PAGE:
Anchorman 2: Even more legendary than the original

Rudd, Ferrell, Koechner & Carell stay classy.

Rudd, Ferrell, Koechner & Carell stay classy.

I wish that Anchorman 2: The Legend Continues had been released in January rather than this December because I would have loved to proclaim it the funniest movie of the year. It loses by a narrow margin to Apocalyptic/Rapture Stoner comedy This is the End. Both movies smack of Judd Apatow (he produced both Anchorman films and essentially fathered the cast of This is the End), but Anchorman 2 does more than measure up to the success of the original. It’s a raucous juggernaut of comedy that achieves more than the average sequel. I straight-up loved it.

Synopsis (There be Spoilers!)

Several years since the rise of Ron Burgundy (Will Ferrell) and his now-wife Veronica Corningstone as co-anchors, Burgundy’s news idol Mack Harken (Harrison Ford) fires him and promotes his wife to lead anchor. Burgundy’s wounded pride leaves him to walk out on Veronica and their seven year old son when she refuses to choose Burgundy over her job. Ron is scooped up by a revolutionary 24-hour news channel where his 2 am slot must compete with Jack Lime’s (James Marsden) immaculate physique and charming style. Ron miraculously wins a bet on his success and makes news history as he changes the program format. Instead of delivering the news, Ron Burgundy and his crew (Paul Rudd, Steve Carrell, and David Koechner), deliver the stories people want to see; America, fluffy kittens, live car chases, and sports highlights. Ron’s success in what is now the early 80’s attracts the sexual attention of his progressive boss, and alienates him from his loyal friends and his estranged son and wife, who is now dating a mind-reading psychiatrist, culminating in a tragic ice-skating accident that causes Burgundy to go blind. Blind, and unable to connect with any of his senses, Burgundy becomes a hermit who lives in a lighthouse until the love of his life returns and nurses him to health. Burgundy undergoes surgery and reclaims his title as top news anchor, only to quit so he can attend the piano recital of the son he has come to truly value. On the way, he faces an epic showdown between all the news teams — up and coming, old rivals, international competition, and entertainment media (which is what exactly?) — and survives to make it just in time.

This film is about friendship, family, and Ron Burgundy doing what he was put on God’s green earth to do; read the news and have salon-perfect hair (which is now permed).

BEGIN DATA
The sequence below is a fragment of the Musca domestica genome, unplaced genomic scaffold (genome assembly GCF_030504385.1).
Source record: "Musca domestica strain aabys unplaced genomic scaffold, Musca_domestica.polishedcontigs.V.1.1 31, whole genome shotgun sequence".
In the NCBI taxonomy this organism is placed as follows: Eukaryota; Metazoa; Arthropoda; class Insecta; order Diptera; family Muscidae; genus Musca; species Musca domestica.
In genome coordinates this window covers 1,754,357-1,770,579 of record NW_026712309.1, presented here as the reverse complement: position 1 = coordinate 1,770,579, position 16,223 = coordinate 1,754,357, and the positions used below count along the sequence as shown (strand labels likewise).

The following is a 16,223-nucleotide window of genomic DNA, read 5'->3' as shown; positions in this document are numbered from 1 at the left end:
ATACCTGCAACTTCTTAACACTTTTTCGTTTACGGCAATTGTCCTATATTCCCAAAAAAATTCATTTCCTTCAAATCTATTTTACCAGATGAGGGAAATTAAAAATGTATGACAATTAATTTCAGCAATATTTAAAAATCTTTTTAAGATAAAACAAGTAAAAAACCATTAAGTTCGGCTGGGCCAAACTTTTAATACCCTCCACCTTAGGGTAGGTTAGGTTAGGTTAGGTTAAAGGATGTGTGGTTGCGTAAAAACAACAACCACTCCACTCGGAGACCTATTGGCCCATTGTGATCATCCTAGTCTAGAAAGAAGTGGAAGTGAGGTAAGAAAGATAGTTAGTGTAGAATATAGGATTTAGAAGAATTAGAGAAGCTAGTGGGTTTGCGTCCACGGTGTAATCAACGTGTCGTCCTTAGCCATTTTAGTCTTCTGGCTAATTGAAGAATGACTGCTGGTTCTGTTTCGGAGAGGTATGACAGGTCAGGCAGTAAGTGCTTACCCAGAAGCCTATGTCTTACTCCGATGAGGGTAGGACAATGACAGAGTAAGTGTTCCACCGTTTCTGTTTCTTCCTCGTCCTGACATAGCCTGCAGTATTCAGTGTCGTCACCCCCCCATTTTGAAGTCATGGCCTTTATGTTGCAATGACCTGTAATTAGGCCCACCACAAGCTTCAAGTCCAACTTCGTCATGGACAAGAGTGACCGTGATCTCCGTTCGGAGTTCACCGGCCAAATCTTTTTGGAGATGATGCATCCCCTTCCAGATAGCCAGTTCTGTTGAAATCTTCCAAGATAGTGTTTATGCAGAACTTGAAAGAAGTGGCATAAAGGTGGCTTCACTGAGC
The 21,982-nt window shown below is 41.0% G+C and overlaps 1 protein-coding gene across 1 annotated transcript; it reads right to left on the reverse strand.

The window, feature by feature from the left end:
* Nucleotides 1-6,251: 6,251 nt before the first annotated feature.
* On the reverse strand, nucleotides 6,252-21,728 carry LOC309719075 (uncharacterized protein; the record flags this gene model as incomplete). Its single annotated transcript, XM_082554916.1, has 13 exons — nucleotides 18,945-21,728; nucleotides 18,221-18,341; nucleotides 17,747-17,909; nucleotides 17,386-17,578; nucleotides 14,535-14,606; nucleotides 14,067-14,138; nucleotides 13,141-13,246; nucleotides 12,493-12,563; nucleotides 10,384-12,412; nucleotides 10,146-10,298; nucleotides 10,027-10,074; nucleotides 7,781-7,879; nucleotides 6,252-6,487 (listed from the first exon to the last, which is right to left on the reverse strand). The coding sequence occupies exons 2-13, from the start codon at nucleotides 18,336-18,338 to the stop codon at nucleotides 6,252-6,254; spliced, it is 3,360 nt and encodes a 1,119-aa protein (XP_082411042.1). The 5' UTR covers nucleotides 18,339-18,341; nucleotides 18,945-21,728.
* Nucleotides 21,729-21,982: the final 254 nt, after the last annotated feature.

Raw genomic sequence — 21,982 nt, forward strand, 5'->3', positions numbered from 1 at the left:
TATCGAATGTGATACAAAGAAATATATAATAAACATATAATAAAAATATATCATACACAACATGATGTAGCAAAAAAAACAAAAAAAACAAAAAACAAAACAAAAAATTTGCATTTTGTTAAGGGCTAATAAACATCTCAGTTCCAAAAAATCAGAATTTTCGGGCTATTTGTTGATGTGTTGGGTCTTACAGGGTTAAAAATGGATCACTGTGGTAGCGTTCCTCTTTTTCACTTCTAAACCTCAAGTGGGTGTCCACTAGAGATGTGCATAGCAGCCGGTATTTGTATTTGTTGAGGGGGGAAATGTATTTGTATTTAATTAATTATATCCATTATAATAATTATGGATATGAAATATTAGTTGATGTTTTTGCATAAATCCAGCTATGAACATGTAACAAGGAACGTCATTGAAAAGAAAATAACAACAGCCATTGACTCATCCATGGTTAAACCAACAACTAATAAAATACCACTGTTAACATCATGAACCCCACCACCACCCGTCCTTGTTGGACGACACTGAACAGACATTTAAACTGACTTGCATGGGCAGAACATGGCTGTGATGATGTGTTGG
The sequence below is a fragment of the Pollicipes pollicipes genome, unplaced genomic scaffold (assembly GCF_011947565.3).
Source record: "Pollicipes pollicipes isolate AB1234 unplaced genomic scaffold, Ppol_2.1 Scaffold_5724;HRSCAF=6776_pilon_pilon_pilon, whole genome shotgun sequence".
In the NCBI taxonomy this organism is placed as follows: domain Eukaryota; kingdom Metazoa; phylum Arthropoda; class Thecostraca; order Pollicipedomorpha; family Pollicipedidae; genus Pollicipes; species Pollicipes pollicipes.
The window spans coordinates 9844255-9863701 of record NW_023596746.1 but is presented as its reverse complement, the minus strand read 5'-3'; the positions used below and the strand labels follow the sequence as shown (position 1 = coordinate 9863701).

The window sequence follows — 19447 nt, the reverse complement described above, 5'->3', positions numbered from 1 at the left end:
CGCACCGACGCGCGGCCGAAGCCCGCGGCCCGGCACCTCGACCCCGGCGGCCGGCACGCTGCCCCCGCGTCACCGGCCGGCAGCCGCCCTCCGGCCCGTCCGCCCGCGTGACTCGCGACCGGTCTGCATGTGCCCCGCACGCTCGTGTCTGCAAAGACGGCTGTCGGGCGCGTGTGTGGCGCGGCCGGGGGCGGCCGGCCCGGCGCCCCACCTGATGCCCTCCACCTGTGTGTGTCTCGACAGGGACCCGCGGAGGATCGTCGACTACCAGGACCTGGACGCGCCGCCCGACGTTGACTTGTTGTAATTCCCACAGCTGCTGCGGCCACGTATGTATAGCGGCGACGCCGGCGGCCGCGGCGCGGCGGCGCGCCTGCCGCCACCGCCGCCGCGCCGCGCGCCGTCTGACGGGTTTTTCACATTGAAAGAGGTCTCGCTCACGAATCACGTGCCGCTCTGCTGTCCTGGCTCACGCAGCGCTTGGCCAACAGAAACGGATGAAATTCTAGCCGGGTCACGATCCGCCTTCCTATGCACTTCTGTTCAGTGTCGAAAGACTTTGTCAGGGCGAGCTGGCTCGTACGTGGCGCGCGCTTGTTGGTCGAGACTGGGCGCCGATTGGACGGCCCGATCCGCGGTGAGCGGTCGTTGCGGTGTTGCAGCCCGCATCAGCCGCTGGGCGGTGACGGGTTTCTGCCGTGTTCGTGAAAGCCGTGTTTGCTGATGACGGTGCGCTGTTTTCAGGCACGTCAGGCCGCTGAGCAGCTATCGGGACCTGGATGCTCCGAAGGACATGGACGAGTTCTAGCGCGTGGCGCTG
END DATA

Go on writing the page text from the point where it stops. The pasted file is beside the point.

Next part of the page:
The gang, struttin'.

The gang, struttin’.


To be honest, it took me a while to “get” the first Anchorman; I would not consider myself to be a part of the cult following based on pure quotability that made it such a success. However, Anchorman 2 evolves from just using Will Ferrell-brand humor to creating a ridiculous balls-to-the-wall comedy that accumulates more laughs with every scene. I would argue that it’s just as quotable, and the best jokes of the first film — Sex Panther, news team battles, Ron Burgundy: Jazz Flautist — are re-introduced without the heavy-hand of lesser sequels. There’s undeniable chemistry between Steve Carrell’s Brick and Kristen Wiig’s Chani, which led to some laughably bizarre but also tender moments.

I was pleasantly surprised by the film’s commentary on the way that our “news” has become entertainment media. It’s a sophisticated point to make amidst the chaos. Anchorman 2 even takes a moment to comment on the double standard of male rape. When Burgundy’s boss Linda Jackson (Meagan Good) aggressively comes onto him in her office, he is terrified by her advances as she bullies him into submission. This is played off comedically, but remains disturbing as after the encounter, he mentions to his friends that he thinks that he was just raped and they shrug it off. It’s never brought up again, but it’s a subtle point darkly made in the context of a comedic film. Kudos to the writers.

Most quotable lines:

– “Well, I’m white thunder and I roll deep and I roll nasty.” – Veronica Corningstone (Christina Appelgate)

– “Holy Olivia Newton John’s Hymen” – Ron Burgundy

– Every word that comes out of Brick’s mouth

Highlights include:

– A touching ode to Doby the shark, a delightful new addition to the film franchise.

– Who is in this movie? Who ISN’T in this movie? Cameo appearances run the gamut from SNL alum like Kristen Wiig and Tina Fey, to Liam Neeson, to returning characters from the first film

– Sex Panther Patronus.

– The ghost of Stonewall Jackson

The most minor of complaints:

Don’t expect sophistication. This is Anchorman 2: The Legend Continues. If sophistication’s what you were expecting, you might want to consider your frame of reference.

There is not a reprise of afternoon delight, as I had hoped. There is a tearful piano ballad dedicated to Doby, the shark that Burgundy bottle feeds to health and then sets free into the open ocean.

There are some uncomfortable scenes where Burgundy makes some intensely racist statements. Just be prepared if you have second-hand embarrassment issues.


I think it’s clear that I judge my enjoyment of films on a factor of pure ridiculousness. If you liked the first Anchorman, or any other films in Apatow’s body of work, you need to see this. I shared the viewing experience with my brother, and, whether you go with friends or family, I would recommend a group-viewing of Anchorman 2 as part of your holiday festivities. It’s a lot of fun.

I predict that Anchorman 3: Son of Ron Burgundy will be forthcoming in the not too distant future.

Post By Madie Coe (12 Posts)

Deadshirt staff writer.


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